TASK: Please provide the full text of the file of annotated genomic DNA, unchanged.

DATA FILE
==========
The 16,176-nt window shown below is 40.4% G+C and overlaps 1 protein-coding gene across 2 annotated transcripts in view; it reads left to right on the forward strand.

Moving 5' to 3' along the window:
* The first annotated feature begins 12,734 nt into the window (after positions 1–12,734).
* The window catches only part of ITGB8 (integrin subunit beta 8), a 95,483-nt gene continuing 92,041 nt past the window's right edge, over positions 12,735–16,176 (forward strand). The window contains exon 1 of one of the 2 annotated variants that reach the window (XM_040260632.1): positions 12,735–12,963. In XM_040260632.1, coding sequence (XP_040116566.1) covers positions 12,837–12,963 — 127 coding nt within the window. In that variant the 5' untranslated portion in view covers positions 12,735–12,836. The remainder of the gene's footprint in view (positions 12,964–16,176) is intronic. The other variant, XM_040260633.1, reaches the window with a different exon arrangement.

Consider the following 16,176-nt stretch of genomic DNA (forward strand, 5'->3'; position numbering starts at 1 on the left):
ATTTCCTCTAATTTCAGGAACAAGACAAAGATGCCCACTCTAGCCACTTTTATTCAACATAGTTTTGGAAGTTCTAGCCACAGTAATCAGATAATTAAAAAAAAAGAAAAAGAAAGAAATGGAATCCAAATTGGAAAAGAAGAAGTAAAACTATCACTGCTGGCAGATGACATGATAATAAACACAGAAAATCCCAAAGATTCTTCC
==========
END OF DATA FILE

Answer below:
The 16,176-nt window shown below is 40.4% G+C and overlaps 1 protein-coding gene across 2 annotated transcripts in view; it reads left to right on the forward strand.

Moving 5' to 3' along the window:
* The first annotated feature begins 12,734 nt into the window (after positions 1–12,734).
* The window catches only part of ITGB8 (integrin subunit beta 8), a 95,483-nt gene continuing 92,041 nt past the window's right edge, over positions 12,735–16,176 (forward strand). The window contains exon 1 of one of the 2 annotated variants that reach the window (XM_040260632.1): positions 12,735–12,963. In XM_040260632.1, coding sequence (XP_040116566.1) covers positions 12,837–12,963 — 127 coding nt within the window. In that variant the 5' untranslated portion in view covers positions 12,735–12,836. The remainder of the gene's footprint in view (positions 12,964–16,176) is intronic. The other variant, XM_040260633.1, reaches the window with a different exon arrangement.

Consider the following 16,176-nt stretch of genomic DNA (forward strand, 5'->3'; position numbering starts at 1 on the left):
ATTTCCTCTAATTTCAGGAACAAGACAAAGATGCCCACTCTAGCCACTTTTATTCAACATAGTTTTGGAAGTTCTAGCCACAGTAATCAGATAATTAAAAAAAAAGAAAAAGAAAGAAATGGAATCCAAATTGGAAAAGAAGAAGTAAAACTATCACTGCTGGCAGATGACATGATAATAAACACAGAAAATCCCAAAGATTCTTCC